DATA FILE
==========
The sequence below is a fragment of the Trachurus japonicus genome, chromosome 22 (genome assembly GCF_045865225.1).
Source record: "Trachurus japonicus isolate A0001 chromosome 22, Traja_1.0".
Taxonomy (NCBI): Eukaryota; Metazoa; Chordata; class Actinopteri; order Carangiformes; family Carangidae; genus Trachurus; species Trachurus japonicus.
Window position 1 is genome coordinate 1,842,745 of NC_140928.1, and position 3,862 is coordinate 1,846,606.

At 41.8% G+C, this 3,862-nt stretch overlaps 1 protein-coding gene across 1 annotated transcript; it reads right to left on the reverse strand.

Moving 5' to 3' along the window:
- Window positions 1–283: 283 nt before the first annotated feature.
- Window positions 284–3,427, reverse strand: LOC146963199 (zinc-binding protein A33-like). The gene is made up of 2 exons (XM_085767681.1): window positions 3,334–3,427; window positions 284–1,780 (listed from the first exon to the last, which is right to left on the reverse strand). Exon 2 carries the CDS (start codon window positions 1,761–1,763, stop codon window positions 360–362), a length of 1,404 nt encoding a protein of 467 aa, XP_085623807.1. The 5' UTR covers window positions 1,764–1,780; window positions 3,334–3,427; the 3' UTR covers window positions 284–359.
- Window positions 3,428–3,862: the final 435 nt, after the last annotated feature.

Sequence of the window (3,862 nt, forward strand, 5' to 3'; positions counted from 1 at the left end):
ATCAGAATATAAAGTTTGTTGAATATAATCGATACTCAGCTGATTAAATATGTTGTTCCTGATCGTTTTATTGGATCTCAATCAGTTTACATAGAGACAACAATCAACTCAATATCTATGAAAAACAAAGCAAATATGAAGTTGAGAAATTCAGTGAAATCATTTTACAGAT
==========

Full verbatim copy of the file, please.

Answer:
The sequence below is a fragment of the Trachurus japonicus genome, chromosome 22 (genome assembly GCF_045865225.1).
Source record: "Trachurus japonicus isolate A0001 chromosome 22, Traja_1.0".
Taxonomy (NCBI): Eukaryota; Metazoa; Chordata; class Actinopteri; order Carangiformes; family Carangidae; genus Trachurus; species Trachurus japonicus.
Window position 1 is genome coordinate 1,842,745 of NC_140928.1, and position 3,862 is coordinate 1,846,606.

At 41.8% G+C, this 3,862-nt stretch overlaps 1 protein-coding gene across 1 annotated transcript; it reads right to left on the reverse strand.

Moving 5' to 3' along the window:
- Window positions 1–283: 283 nt before the first annotated feature.
- Window positions 284–3,427, reverse strand: LOC146963199 (zinc-binding protein A33-like). The gene is made up of 2 exons (XM_085767681.1): window positions 3,334–3,427; window positions 284–1,780 (listed from the first exon to the last, which is right to left on the reverse strand). Exon 2 carries the CDS (start codon window positions 1,761–1,763, stop codon window positions 360–362), a length of 1,404 nt encoding a protein of 467 aa, XP_085623807.1. The 5' UTR covers window positions 1,764–1,780; window positions 3,334–3,427; the 3' UTR covers window positions 284–359.
- Window positions 3,428–3,862: the final 435 nt, after the last annotated feature.

Sequence of the window (3,862 nt, forward strand, 5' to 3'; positions counted from 1 at the left end):
ATCAGAATATAAAGTTTGTTGAATATAATCGATACTCAGCTGATTAAATATGTTGTTCCTGATCGTTTTATTGGATCTCAATCAGTTTACATAGAGACAACAATCAACTCAATATCTATGAAAAACAAAGCAAATATGAAGTTGAGAAATTCAGTGAAATCATTTTACAGAT